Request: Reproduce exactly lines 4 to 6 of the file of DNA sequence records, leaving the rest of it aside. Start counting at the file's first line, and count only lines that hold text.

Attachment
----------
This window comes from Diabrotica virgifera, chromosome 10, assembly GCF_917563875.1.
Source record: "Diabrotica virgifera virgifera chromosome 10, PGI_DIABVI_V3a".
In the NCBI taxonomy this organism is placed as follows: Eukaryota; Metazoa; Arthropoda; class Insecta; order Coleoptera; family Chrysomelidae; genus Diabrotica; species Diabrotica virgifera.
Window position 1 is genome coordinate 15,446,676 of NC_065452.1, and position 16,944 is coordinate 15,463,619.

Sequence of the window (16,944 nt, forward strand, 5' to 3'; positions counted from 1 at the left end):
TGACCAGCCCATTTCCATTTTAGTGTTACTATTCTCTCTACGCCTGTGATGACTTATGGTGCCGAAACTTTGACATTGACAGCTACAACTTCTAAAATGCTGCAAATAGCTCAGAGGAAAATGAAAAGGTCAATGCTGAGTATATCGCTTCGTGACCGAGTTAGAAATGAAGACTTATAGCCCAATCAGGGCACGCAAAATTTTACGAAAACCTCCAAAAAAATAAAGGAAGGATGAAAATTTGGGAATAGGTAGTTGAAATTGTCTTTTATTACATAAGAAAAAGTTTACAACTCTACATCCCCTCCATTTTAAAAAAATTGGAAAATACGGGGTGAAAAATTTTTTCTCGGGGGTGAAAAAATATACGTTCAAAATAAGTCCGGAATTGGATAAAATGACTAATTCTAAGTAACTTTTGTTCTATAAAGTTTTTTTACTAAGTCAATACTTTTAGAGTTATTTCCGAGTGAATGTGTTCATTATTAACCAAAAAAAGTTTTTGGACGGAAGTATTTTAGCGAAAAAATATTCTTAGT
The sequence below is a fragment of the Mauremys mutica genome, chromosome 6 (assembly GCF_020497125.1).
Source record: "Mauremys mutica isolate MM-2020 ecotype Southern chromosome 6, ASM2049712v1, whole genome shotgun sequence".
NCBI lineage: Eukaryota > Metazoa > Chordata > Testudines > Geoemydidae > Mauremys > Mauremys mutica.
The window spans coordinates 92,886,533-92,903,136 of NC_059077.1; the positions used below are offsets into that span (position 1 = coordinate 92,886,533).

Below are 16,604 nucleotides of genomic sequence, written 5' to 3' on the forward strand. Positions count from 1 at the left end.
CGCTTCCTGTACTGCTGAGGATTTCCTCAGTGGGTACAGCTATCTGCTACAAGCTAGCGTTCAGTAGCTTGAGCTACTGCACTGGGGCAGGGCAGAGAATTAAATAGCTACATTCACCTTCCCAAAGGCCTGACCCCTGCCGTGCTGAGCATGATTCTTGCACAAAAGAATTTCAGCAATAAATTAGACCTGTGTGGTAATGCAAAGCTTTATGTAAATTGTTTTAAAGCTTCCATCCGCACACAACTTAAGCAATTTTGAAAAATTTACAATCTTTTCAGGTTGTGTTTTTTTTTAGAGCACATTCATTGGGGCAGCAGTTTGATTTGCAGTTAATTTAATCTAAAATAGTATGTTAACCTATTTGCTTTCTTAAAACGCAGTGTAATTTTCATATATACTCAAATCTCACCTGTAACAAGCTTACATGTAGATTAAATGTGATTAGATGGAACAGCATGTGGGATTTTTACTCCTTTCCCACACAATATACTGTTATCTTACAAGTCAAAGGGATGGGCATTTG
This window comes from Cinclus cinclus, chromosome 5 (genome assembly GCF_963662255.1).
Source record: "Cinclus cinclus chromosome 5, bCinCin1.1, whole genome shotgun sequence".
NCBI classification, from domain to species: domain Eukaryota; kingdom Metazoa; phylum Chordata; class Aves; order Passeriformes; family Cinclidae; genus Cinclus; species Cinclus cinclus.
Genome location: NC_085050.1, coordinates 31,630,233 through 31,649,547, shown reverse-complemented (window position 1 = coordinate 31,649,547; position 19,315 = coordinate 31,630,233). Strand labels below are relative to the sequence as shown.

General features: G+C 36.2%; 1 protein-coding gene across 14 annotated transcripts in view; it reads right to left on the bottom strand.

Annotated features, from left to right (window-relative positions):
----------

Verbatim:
Window position 1 is genome coordinate 15,446,676 of NC_065452.1, and position 16,944 is coordinate 15,463,619.

Sequence of the window (16,944 nt, forward strand, 5' to 3'; positions counted from 1 at the left end):
TGACCAGCCCATTTCCATTTTAGTGTTACTATTCTCTCTACGCCTGTGATGACTTATGGTGCCGAAACTTTGACATTGACAGCTACAACTTCTAAAATGCTGCAAATAGCTCAGAGGAAAATGAAAAGGTCAATGCTGAGTATATCGCTTCGTGACCGAGTTAGAAATGAAGACTTATAGCCCAATCAGGGCACGCAAAATTTTACGAAAACCTCCAAAAAAATAAAGGAAGGATGAAAATTTGGGAATAGGTAGTTGAAATTGTCTTTTATTACATAAGAAAAAGTTTACAACTCTACATCCCCTCCATTTTAAAAAAATTGGAAAATACGGGGTGAAAAATTTTTTCTCGGGGGTGAAAAAATATACGTTCAAAATAAGTCCGGAATTGGATAAAATGACTAATTCTAAGTAACTTTTGTTCTATAAAGTTTTTTTACTAAGTCAATACTTTTAGAGTTATTTCCGAGTGAATGTGTTCATTATTAACCAAAAAAAGTTTTTGGACGGAAGTATTTTAGCGAAAAAATATTCTTAGT